Cody decided to make a silver ring for [Canyon] with their gold as the stone. He used the lost wax method to create his ring. This involves making the ring from wax, then casting that wax in a mold. The mold is then heated, which burns out the wax. The result is an empty mold, ready for molten metal.
The cast ring took a lot of cleanup before it was perfect, but the results definitely look like they were worth all the work.
Continue reading “[Cody] Takes us From Rock To Ring”
Usually when Hackaday covers electroplating techniques, it’s to talk about through-hole PCB plating. But did you know you can use the same method to produce beautiful copper and silver crystal structures?
[Fred and Connie Libby] are kind enough to share how they make their crystals that they sell in tiny glass vials you can wear around your neck. The process is simple as you would think; it’s just an electrolyte solution, with a current passing through it, depositing the metal in an ion-exchange. Rather then stop once the part is sufficiently covered, you let the process run amok, and soon large crystal formations begin to emerge. [Fred and Connie] share their technique very briefly, so if you’re looking for a more detailed how-to guide, you can find one here.
Although silver crystals are a bit out of our budget, we wonder how large of a copper crystal could be grown? Large enough to be displayed on a coffee table? Surely such a work of art and science could be an interesting conservation piece in any hacker’s home.
There are two printers being shown off at the 2015 Consumer Electronics shows which really spark our interest. They are the Voltera and the Voxel8. Each is taking on the challenge of printing circuits. They use similar techniques but approach the problem in very different ways.
[Michael Bell] poses with the Voxel8
Quad on the print bed of the Voxel8
3D printed quadcopter — conductive traces and all
The Voxel8 marries the idea of a 3D printer with a silver conductive ink dispenser. You start by modeling your entire design, hardware and electronics, all in one. The printer will then begin the 3D print, pausing when necessary for you to add electronics and mechanicals. With the parts — and their pins — in place it lays out the conductive ink to connect the components and then continues with the 3D printing to finish the object.
[Alroy Almeida] poses with the Voltera
PCB demo, colored traces are for insulation between layers
PCB with components populated
The Voltera is a PCB printer that uses silver conductive ink. It prints the ink onto a substrate. Pads made of the ink are used to solder the components in place after the printing is finished. The trick added to this design is the ability to print two layers, both on the same side of the board. There is a second ink material which is an insulator. It is laid over the first conductive layer before the second is printed, allowing traces to cross over each other.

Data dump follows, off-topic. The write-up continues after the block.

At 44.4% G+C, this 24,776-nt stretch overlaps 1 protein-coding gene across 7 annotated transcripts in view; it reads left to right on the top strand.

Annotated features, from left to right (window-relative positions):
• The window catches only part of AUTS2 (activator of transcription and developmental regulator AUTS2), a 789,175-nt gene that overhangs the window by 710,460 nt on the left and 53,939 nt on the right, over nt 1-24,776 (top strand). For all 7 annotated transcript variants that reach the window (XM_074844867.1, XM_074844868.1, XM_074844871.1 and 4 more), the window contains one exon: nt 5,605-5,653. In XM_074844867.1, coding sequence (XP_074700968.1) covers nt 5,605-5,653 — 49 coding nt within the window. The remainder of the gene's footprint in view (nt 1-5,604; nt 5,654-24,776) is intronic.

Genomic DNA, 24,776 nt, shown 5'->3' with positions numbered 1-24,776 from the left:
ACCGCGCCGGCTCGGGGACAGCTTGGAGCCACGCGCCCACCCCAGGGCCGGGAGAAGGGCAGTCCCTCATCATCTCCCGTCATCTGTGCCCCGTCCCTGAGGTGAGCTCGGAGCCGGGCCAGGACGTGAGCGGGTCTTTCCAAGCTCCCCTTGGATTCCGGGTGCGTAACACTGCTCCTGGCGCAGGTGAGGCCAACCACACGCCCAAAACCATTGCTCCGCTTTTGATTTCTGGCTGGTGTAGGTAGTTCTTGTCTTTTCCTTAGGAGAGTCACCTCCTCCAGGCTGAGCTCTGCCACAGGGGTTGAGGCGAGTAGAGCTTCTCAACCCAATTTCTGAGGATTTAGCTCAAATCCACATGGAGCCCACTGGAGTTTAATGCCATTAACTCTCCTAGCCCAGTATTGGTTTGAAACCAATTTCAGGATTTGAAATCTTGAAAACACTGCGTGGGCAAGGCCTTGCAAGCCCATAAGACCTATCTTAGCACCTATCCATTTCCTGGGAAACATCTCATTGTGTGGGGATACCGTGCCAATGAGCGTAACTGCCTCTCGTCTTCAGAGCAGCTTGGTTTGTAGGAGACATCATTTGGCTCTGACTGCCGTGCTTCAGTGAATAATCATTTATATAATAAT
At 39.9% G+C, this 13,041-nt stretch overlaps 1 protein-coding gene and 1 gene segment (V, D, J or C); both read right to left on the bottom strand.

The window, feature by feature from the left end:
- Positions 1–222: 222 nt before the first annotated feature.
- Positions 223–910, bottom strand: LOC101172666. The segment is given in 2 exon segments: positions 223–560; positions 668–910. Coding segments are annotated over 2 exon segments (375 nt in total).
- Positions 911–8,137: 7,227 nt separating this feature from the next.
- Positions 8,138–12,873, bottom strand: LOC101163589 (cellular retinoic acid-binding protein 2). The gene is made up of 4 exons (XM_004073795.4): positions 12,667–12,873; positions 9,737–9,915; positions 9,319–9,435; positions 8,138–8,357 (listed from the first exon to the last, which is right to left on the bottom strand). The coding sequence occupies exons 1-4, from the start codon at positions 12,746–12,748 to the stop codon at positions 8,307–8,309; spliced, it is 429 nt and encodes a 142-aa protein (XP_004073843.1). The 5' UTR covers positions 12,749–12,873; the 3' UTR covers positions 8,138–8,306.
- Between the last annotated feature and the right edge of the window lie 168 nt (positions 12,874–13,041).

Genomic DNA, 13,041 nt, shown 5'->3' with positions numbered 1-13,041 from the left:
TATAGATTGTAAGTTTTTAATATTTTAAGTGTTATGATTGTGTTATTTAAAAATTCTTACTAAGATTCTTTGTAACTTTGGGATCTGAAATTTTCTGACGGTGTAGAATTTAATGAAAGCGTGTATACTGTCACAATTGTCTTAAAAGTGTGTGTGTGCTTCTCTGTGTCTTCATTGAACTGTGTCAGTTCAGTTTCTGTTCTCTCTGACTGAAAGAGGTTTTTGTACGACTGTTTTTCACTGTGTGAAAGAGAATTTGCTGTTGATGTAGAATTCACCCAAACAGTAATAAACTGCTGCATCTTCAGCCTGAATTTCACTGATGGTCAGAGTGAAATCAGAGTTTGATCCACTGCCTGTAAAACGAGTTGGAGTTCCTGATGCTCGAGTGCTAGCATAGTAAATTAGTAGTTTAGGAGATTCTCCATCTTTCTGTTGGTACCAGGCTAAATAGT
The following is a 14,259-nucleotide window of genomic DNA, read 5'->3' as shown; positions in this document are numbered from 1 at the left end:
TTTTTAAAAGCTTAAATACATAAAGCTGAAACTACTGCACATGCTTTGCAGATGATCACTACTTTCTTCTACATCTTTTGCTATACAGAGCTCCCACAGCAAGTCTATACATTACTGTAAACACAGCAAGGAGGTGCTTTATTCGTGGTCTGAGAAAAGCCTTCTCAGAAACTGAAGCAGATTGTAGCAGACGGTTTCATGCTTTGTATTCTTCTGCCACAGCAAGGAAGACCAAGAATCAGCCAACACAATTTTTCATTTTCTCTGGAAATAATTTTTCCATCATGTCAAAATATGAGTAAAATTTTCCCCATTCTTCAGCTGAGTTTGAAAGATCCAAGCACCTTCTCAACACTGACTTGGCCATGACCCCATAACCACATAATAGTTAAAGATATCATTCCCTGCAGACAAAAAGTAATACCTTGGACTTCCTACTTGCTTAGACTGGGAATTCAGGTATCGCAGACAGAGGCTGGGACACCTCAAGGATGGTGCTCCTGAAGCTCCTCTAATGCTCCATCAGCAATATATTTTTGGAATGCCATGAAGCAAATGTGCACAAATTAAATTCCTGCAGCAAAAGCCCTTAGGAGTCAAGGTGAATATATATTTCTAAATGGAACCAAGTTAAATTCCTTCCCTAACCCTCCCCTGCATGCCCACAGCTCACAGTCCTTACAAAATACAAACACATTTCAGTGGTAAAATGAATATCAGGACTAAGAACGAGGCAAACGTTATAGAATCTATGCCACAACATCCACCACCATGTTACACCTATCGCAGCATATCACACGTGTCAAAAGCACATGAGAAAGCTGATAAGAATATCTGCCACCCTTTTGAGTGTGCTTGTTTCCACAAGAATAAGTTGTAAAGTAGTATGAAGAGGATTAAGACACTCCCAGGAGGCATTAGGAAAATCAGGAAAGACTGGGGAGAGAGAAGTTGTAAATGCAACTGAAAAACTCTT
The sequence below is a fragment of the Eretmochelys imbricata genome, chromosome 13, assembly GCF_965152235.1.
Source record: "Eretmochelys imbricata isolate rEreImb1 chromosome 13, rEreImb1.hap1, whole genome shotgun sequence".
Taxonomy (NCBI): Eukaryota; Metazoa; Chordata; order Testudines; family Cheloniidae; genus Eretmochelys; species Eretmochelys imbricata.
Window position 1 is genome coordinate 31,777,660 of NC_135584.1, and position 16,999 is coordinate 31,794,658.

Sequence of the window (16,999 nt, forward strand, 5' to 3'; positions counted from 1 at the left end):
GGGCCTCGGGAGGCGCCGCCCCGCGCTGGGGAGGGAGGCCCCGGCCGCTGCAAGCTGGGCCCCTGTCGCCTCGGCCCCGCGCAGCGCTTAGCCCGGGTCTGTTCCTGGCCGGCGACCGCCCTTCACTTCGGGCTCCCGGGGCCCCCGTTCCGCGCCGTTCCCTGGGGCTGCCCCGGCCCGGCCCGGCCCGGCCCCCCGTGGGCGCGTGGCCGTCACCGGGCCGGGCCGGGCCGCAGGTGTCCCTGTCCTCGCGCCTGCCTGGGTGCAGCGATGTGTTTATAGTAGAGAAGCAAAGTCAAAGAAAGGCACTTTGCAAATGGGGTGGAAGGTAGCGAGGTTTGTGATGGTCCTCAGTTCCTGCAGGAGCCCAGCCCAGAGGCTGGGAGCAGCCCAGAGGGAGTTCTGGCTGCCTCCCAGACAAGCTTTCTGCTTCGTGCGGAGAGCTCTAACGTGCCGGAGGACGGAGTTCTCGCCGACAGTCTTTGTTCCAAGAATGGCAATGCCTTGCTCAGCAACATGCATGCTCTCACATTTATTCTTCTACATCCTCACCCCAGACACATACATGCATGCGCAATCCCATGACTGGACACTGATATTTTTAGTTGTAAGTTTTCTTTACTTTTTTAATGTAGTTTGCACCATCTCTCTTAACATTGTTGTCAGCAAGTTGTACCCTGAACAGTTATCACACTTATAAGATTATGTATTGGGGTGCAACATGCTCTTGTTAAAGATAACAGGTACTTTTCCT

Congratulations to the Voltera team who won $50k from the 2015 Hardware Battlefield at CES.
We didn’t see enough to shake our skepticism about the viability of silver conductive ink to take the place of copper on prototype boards. But if anyone is going to make the case that it is plausible these two offerings will.
One interesting thing about the Voxel8 is the ability to specify point-to-point wiring as a “part”. If you do so, the machine will pause while you solder the wires in place before it encapsulates them with the rest of the print. Of course if you’re going to do this manually it shouldn’t really matter which printer you use for it.
What do think about the future of conductive ink for prototyping? Lets us know in the comments.
If you’re hoarding old electronics like us, there’s a good probability you have a decent amount of gold sitting around in cardboard boxes and storage containers. Everything from old PCI cards, IC pins, and even printers have a non-negligible amount of precious metals in them, but how do you actually process those parts and recover that gold? [Josehf] has a great tutorial for gold recovery up on Instructables for the process that netted him an ounce of gold for three months’ work.
After cutting up a few circuit boards to remove the precious gold-bearing parts, [Josehf] threw these parts into a mixture of muriatic acid and hydrogen peroxide. After a week, the acid darkened and the gold slowly flaked off into dust. This gold dust was separated from the acid by passing it through a coffee filter and readied for melting into a single nugget.
Gold melts at 1064 ˚C, much hotter than what can be obtained by a simple propane torch. This melting point can be reduced by the addition of borax, allowing the simplest tools – a propane torch and a terra cotta crucible – to produce a small gold nugget.
For three months of collecting, stripping, and dissolving electronic parts, [Josehf] netted 576.5 grains of gold, or at current prices, about $1500 worth of the best conductor available. Not too bad, but not something we’d use as a retirement plan.
Thanks [Matthias] for sending this in.